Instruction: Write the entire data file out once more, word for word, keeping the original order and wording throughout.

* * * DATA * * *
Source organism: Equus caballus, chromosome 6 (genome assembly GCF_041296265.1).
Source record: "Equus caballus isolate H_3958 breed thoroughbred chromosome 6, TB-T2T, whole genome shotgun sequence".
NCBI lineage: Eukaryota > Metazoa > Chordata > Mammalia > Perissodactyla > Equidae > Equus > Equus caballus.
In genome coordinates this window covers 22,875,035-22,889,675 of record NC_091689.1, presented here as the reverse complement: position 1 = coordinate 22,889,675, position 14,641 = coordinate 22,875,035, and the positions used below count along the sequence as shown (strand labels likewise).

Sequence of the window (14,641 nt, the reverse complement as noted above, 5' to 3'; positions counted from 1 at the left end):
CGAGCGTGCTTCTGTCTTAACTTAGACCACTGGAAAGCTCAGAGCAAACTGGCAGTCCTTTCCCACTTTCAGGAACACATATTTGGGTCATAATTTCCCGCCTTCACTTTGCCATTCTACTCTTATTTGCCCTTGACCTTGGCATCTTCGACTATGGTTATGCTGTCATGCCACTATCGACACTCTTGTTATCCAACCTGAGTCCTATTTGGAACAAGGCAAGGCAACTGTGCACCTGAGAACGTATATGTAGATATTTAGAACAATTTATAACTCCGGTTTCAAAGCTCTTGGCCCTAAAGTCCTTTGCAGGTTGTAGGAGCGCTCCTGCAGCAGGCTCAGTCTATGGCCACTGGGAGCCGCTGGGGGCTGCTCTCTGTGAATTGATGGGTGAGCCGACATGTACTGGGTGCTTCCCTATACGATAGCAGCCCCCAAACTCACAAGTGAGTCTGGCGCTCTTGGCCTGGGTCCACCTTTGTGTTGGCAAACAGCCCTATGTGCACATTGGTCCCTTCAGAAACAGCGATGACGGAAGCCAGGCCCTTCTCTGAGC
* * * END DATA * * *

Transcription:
Source organism: Equus caballus, chromosome 6 (genome assembly GCF_041296265.1).
Source record: "Equus caballus isolate H_3958 breed thoroughbred chromosome 6, TB-T2T, whole genome shotgun sequence".
NCBI lineage: Eukaryota > Metazoa > Chordata > Mammalia > Perissodactyla > Equidae > Equus > Equus caballus.
In genome coordinates this window covers 22,875,035-22,889,675 of record NC_091689.1, presented here as the reverse complement: position 1 = coordinate 22,889,675, position 14,641 = coordinate 22,875,035, and the positions used below count along the sequence as shown (strand labels likewise).

Sequence of the window (14,641 nt, the reverse complement as noted above, 5' to 3'; positions counted from 1 at the left end):
CGAGCGTGCTTCTGTCTTAACTTAGACCACTGGAAAGCTCAGAGCAAACTGGCAGTCCTTTCCCACTTTCAGGAACACATATTTGGGTCATAATTTCCCGCCTTCACTTTGCCATTCTACTCTTATTTGCCCTTGACCTTGGCATCTTCGACTATGGTTATGCTGTCATGCCACTATCGACACTCTTGTTATCCAACCTGAGTCCTATTTGGAACAAGGCAAGGCAACTGTGCACCTGAGAACGTATATGTAGATATTTAGAACAATTTATAACTCCGGTTTCAAAGCTCTTGGCCCTAAAGTCCTTTGCAGGTTGTAGGAGCGCTCCTGCAGCAGGCTCAGTCTATGGCCACTGGGAGCCGCTGGGGGCTGCTCTCTGTGAATTGATGGGTGAGCCGACATGTACTGGGTGCTTCCCTATACGATAGCAGCCCCCAAACTCACAAGTGAGTCTGGCGCTCTTGGCCTGGGTCCACCTTTGTGTTGGCAAACAGCCCTATGTGCACATTGGTCCCTTCAGAAACAGCGATGACGGAAGCCAGGCCCTTCTCTGAGC